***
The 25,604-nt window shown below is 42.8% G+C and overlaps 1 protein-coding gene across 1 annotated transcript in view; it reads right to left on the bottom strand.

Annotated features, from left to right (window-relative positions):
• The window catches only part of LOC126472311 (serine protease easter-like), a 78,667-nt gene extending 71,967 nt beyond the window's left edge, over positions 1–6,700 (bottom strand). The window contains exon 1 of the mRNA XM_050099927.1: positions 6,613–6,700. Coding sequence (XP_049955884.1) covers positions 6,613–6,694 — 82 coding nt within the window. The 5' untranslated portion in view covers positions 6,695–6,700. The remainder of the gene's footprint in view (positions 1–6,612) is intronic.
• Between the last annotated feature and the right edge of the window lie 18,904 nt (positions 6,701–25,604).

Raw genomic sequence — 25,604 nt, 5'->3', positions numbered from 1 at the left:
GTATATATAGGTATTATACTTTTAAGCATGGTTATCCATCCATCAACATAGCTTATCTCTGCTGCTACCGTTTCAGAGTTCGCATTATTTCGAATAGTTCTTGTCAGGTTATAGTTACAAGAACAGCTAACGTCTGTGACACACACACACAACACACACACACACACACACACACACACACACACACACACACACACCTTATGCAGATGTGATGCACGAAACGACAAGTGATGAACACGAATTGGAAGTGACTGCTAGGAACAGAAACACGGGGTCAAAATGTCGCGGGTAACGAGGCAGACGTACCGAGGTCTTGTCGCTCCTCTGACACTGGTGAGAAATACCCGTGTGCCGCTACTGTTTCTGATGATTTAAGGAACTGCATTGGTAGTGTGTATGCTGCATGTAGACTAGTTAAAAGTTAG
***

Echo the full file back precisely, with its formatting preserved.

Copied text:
The 25,604-nt window shown below is 42.8% G+C and overlaps 1 protein-coding gene across 1 annotated transcript in view; it reads right to left on the bottom strand.

Annotated features, from left to right (window-relative positions):
• The window catches only part of LOC126472311 (serine protease easter-like), a 78,667-nt gene extending 71,967 nt beyond the window's left edge, over positions 1–6,700 (bottom strand). The window contains exon 1 of the mRNA XM_050099927.1: positions 6,613–6,700. Coding sequence (XP_049955884.1) covers positions 6,613–6,694 — 82 coding nt within the window. The 5' untranslated portion in view covers positions 6,695–6,700. The remainder of the gene's footprint in view (positions 1–6,612) is intronic.
• Between the last annotated feature and the right edge of the window lie 18,904 nt (positions 6,701–25,604).

Raw genomic sequence — 25,604 nt, 5'->3', positions numbered from 1 at the left:
GTATATATAGGTATTATACTTTTAAGCATGGTTATCCATCCATCAACATAGCTTATCTCTGCTGCTACCGTTTCAGAGTTCGCATTATTTCGAATAGTTCTTGTCAGGTTATAGTTACAAGAACAGCTAACGTCTGTGACACACACACACAACACACACACACACACACACACACACACACACACACACACACACACCTTATGCAGATGTGATGCACGAAACGACAAGTGATGAACACGAATTGGAAGTGACTGCTAGGAACAGAAACACGGGGTCAAAATGTCGCGGGTAACGAGGCAGACGTACCGAGGTCTTGTCGCTCCTCTGACACTGGTGAGAAATACCCGTGTGCCGCTACTGTTTCTGATGATTTAAGGAACTGCATTGGTAGTGTGTATGCTGCATGTAGACTAGTTAAAAGTTAG